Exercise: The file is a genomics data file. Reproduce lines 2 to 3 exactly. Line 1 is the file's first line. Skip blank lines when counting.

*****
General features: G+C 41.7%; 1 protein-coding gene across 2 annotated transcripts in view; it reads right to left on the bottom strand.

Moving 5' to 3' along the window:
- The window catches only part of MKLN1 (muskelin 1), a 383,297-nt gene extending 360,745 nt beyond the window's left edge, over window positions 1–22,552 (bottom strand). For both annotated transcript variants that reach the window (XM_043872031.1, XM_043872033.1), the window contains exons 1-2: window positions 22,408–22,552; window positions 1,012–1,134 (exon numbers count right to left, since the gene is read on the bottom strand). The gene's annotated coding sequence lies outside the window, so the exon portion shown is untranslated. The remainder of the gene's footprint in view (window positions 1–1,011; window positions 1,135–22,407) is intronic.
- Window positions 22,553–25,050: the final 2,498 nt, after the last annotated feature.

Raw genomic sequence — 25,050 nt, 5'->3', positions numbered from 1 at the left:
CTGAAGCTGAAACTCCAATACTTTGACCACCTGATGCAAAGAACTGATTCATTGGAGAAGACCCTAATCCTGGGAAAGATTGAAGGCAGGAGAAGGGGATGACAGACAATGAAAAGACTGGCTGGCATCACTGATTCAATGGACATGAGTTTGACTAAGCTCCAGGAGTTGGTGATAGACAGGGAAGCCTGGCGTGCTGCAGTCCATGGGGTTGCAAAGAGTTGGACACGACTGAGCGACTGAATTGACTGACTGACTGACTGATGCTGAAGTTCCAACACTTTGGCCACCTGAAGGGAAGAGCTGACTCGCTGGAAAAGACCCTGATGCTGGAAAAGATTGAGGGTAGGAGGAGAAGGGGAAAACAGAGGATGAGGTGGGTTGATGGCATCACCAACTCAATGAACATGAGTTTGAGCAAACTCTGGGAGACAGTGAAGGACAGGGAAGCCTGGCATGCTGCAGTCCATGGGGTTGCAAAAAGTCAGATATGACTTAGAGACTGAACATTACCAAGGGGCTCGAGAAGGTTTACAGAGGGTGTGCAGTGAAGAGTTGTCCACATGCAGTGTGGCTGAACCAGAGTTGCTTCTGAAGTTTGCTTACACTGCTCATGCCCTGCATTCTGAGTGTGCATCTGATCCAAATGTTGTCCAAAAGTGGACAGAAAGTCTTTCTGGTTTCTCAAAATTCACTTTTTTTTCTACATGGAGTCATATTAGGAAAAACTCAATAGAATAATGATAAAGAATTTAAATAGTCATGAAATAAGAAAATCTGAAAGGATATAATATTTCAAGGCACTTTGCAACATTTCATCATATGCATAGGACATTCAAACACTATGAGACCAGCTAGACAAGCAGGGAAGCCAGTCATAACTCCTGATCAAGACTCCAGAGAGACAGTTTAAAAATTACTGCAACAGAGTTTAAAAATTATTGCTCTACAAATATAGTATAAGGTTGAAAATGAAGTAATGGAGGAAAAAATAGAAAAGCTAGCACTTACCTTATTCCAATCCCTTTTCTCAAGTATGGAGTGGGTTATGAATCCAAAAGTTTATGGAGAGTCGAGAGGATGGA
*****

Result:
Moving 5' to 3' along the window:
- The window catches only part of MKLN1 (muskelin 1), a 383,297-nt gene extending 360,745 nt beyond the window's left edge, over window positions 1–22,552 (bottom strand). For both annotated transcript variants that reach the window (XM_043872031.1, XM_043872033.1), the window contains exons 1-2: window positions 22,408–22,552; window positions 1,012–1,134 (exon numbers count right to left, since the gene is read on the bottom strand). The gene's annotated coding sequence lies outside the window, so the exon portion shown is untranslated. The remainder of the gene's footprint in view (window positions 1–1,011; window positions 1,135–22,407) is intronic.